Trust is foundational to everything, both at home and at work. When trust is high, people communicate with ease, information flows, and high quality decisions are made. On the other hand, where trust is low, people shy away from conversation, information flow retracts, and decision making is stifled. Although trust is an intangible concept, we all intrinsically know when the erosion of it begins to disrupt our desired result.
As we said, trust is an intangible concept. It revolves around how we feel in a given situation. Yet we do measure trust. We can all identify times where we have high trust and other times when trust is low. Let’s attempt to define this concept by examining trustworthiness. According to Webster, trust is, “(1) a charge or duty imposed in faith or confidence or as a condition of some relationship (2): something committed or entrusted to one to be used or cared for in the interest of another.” In simple terms, trust is a measure of the degree to which a person can believe, depend upon, and rely on something or someone. Trust is built upon experiences of faithfulness, goodness, and integrity.*
Some people trust more easily than others. In general, though, trust is not an automatic response in every situation. Trust is built upon experiences. Bonds of trust develop over time and deepen as we encounter reliability and faithfulness in relationship. Just think about the last time you got a new manager at work. Most of us take a “wait and see” attitude during that kind of change. It isn’t that we don’t trust the new manager; we just don’t have any good, neutral, or bad experiences from which we could build trust. If the new manager approaches their role with respect for us, our competence, and our experience — our trust level grows. Of course the opposite approach diminishes our trust.
Sometimes we think about trustworthiness as being purely about someone’s heart—do they mean well? But trustworthiness is more comprehensive than that. Trustworthiness has to do with character and results. Character reflects who we are. Results reflect what we do.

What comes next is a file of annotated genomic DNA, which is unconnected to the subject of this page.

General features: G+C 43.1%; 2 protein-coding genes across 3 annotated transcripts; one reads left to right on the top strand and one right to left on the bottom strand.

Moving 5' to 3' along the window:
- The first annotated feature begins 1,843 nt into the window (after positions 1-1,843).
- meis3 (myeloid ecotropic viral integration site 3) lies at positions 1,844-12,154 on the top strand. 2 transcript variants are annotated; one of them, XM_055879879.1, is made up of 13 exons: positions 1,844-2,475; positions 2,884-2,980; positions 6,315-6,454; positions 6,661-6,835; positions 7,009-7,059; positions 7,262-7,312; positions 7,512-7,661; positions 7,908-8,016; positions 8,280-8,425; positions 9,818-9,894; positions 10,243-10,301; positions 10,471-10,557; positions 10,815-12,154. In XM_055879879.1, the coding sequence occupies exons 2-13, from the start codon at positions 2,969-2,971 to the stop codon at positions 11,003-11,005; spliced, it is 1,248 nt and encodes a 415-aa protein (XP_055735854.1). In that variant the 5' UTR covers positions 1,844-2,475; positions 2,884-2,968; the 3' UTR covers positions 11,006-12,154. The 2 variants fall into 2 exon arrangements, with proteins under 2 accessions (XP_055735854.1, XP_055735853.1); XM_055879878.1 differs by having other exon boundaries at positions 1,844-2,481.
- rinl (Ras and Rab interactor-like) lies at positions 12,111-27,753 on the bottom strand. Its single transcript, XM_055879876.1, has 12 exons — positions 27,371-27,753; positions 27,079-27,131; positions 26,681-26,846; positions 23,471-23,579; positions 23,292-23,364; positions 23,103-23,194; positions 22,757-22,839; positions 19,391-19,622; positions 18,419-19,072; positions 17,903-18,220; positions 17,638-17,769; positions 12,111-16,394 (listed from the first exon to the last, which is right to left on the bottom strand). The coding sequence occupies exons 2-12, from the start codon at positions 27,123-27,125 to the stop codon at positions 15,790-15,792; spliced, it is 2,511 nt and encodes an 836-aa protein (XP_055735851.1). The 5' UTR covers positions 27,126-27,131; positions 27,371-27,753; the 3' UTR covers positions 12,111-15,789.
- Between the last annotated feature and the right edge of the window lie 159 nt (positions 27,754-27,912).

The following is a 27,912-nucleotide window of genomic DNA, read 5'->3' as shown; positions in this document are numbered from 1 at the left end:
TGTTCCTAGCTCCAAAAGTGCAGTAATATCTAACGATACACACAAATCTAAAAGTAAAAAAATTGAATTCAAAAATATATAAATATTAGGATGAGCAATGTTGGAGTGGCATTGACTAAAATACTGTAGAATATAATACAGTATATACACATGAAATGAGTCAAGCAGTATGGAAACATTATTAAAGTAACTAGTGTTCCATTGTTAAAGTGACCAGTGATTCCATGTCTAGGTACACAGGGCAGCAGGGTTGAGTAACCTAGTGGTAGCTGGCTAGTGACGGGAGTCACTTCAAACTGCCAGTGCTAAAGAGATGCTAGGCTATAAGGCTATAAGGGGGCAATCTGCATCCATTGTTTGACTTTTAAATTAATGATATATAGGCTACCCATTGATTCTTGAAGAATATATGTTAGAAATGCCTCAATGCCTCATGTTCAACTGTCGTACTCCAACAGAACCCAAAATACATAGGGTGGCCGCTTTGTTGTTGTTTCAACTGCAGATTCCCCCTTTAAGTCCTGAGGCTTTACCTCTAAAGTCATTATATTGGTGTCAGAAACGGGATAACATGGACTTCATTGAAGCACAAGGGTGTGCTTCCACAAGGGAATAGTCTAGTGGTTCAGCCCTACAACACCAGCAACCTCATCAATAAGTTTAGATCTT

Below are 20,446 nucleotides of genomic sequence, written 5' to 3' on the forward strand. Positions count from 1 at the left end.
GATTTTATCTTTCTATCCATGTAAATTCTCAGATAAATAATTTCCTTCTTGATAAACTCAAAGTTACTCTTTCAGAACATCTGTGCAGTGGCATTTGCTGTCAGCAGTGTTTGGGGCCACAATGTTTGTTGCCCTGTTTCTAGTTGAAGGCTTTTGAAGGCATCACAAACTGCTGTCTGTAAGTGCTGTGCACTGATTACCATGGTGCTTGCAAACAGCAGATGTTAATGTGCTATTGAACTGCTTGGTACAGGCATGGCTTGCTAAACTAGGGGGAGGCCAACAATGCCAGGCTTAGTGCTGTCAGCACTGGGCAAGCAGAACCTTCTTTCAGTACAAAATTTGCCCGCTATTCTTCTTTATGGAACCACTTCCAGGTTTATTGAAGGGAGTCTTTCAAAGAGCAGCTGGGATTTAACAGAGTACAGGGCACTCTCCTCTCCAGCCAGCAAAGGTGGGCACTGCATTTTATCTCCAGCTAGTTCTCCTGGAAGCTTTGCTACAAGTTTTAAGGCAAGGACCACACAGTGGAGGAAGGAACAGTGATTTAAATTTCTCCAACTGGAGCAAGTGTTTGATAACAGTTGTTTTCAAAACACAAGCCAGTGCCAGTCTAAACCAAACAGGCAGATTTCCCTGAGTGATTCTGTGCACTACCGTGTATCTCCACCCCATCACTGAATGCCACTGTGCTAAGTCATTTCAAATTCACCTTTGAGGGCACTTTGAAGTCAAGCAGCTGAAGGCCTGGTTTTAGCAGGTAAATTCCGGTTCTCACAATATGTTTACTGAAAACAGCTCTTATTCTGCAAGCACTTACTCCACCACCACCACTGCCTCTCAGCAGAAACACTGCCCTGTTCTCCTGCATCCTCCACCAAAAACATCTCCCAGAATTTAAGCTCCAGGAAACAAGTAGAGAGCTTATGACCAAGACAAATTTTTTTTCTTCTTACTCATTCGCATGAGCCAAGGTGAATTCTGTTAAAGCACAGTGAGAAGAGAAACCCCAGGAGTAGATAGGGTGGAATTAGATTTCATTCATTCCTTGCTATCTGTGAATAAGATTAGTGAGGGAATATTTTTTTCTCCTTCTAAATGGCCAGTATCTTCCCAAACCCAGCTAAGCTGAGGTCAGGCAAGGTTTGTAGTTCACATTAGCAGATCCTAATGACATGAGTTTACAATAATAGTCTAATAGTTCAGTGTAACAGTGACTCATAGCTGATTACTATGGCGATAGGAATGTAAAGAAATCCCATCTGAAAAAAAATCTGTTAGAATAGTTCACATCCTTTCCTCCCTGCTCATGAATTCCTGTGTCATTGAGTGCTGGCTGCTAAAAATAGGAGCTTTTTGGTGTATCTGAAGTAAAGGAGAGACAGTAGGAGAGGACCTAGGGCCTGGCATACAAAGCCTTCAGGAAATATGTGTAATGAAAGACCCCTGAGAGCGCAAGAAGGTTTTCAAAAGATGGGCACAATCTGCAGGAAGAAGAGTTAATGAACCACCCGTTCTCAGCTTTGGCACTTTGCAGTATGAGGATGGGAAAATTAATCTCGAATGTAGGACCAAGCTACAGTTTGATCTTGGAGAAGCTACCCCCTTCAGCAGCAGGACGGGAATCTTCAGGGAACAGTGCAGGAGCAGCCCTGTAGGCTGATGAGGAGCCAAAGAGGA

In the chart below, we generated some target questions to help you determine your trustworthiness. Now, take the pressure off yourself by realizing that no one is perfectly trustworthy. We all fall short of the mark. Yet, this is a great exercise in determining where we can focus to enhance our trustworthiness, and therefore our success.
It is important to realize that trustworthiness is not binary—it falls into a continuum. The more experiences we accumulate of trustworthiness, the more solid our trust bond becomes. The good news is this is completely in our control! In establishing trust bonds, minor infractions are endured (and sometimes even strengthen the bond, if handled properly). In some situations, when a major infraction occurs, we can fracture trust. Fortunately, relationships built on accumulated experiences of trustworthiness hold resilient power. Speaking from personal experience, major infractions can be restored with time, effort, and forgiveness.
It is important to note that trust is the foundation of collaboration, engagement, cohesion, fulfillment, and success at work and at home. Powerful people create powerful relationships. Successful organizations and families are built when powerful people form powerful relationships coalesced around a cohesive mission or purpose.
This building process takes time and it takes trust. Are you taking the time to build trust?
Worldwide Copyright TJ Associates, LLC Diane Kucala
* Merriam-Webster.com. Trust. http://www.merriam-webster.com/dictionary/trust?show=0&t=1340292171. Accessed June 21, 2012.